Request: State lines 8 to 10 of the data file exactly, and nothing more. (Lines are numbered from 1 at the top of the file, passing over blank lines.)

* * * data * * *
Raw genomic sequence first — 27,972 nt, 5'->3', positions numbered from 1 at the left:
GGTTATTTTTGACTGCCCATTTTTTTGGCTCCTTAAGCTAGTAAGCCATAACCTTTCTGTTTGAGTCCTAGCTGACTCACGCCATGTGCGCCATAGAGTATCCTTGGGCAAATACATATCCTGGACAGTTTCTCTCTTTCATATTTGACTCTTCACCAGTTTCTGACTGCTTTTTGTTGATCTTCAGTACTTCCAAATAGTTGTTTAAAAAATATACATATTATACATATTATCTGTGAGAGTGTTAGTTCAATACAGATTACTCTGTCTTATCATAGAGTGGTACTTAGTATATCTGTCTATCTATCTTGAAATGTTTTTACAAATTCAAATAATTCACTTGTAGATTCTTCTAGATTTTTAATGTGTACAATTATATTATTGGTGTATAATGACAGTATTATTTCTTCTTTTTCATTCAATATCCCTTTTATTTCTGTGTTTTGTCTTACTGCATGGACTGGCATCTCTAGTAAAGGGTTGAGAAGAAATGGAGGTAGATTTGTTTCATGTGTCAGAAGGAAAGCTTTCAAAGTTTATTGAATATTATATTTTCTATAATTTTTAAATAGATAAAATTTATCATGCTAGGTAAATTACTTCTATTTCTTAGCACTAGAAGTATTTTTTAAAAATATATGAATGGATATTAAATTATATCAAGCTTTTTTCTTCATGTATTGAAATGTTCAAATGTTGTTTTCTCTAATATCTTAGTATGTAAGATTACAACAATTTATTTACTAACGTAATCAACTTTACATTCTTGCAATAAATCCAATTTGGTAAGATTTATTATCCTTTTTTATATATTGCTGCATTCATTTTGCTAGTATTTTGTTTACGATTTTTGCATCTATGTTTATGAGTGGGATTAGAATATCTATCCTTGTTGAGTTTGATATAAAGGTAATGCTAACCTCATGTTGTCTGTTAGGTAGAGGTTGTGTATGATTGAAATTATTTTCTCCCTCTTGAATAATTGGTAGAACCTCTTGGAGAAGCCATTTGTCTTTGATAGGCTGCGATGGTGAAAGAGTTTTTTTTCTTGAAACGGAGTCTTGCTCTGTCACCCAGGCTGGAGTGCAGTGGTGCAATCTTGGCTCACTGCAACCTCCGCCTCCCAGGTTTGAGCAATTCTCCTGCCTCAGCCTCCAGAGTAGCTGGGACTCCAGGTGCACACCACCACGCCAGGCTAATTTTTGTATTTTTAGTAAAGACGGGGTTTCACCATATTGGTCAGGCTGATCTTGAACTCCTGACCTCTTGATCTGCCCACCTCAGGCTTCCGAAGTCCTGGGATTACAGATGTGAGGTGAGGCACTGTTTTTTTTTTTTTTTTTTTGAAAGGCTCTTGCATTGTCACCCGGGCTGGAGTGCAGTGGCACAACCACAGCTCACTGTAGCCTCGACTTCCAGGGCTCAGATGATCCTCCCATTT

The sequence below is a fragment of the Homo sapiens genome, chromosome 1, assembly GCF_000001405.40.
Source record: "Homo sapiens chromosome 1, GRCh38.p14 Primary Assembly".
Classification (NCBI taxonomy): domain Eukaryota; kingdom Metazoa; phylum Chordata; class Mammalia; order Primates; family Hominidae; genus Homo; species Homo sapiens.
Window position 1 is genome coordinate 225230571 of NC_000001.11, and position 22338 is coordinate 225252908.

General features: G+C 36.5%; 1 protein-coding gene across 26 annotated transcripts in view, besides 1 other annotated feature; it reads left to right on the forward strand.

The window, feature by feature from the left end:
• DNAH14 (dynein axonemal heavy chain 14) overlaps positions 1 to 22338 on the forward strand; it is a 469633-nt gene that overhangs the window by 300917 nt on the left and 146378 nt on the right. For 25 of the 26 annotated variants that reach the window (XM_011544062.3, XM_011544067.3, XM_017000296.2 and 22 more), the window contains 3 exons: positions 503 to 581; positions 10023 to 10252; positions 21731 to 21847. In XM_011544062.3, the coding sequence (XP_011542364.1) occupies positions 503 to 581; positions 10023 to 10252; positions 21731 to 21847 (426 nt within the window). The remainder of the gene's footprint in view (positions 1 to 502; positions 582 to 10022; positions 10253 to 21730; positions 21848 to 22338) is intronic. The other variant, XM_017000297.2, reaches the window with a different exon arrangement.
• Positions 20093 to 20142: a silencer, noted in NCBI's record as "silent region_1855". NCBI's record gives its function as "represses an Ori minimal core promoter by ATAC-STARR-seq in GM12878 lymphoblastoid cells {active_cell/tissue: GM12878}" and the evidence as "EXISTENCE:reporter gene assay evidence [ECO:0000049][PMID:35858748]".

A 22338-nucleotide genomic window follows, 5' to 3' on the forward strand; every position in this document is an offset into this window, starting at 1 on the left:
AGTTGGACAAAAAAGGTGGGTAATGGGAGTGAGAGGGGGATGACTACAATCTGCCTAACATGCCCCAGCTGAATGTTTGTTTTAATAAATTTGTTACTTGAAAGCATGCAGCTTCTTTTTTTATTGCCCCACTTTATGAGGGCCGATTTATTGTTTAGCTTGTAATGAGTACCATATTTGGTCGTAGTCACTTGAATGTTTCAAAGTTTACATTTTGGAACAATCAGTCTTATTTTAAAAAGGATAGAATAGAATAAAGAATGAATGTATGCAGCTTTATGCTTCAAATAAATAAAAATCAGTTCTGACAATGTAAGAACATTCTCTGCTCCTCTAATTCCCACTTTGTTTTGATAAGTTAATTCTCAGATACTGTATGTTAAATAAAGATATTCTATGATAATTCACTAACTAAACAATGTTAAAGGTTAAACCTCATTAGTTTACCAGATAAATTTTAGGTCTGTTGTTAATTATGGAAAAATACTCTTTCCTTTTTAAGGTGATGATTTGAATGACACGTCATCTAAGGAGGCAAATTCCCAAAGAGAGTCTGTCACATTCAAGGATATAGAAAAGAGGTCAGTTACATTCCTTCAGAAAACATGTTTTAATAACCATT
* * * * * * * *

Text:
The window, feature by feature from the left end:
• DNAH14 (dynein axonemal heavy chain 14) overlaps positions 1 to 22338 on the forward strand; it is a 469633-nt gene that overhangs the window by 300917 nt on the left and 146378 nt on the right. For 25 of the 26 annotated variants that reach the window (XM_011544062.3, XM_011544067.3, XM_017000296.2 and 22 more), the window contains 3 exons: positions 503 to 581; positions 10023 to 10252; positions 21731 to 21847. In XM_011544062.3, the coding sequence (XP_011542364.1) occupies positions 503 to 581; positions 10023 to 10252; positions 21731 to 21847 (426 nt within the window). The remainder of the gene's footprint in view (positions 1 to 502; positions 582 to 10022; positions 10253 to 21730; positions 21848 to 22338) is intronic. The other variant, XM_017000297.2, reaches the window with a different exon arrangement.
• Positions 20093 to 20142: a silencer, noted in NCBI's record as "silent region_1855". NCBI's record gives its function as "represses an Ori minimal core promoter by ATAC-STARR-seq in GM12878 lymphoblastoid cells {active_cell/tissue: GM12878}" and the evidence as "EXISTENCE:reporter gene assay evidence [ECO:0000049][PMID:35858748]".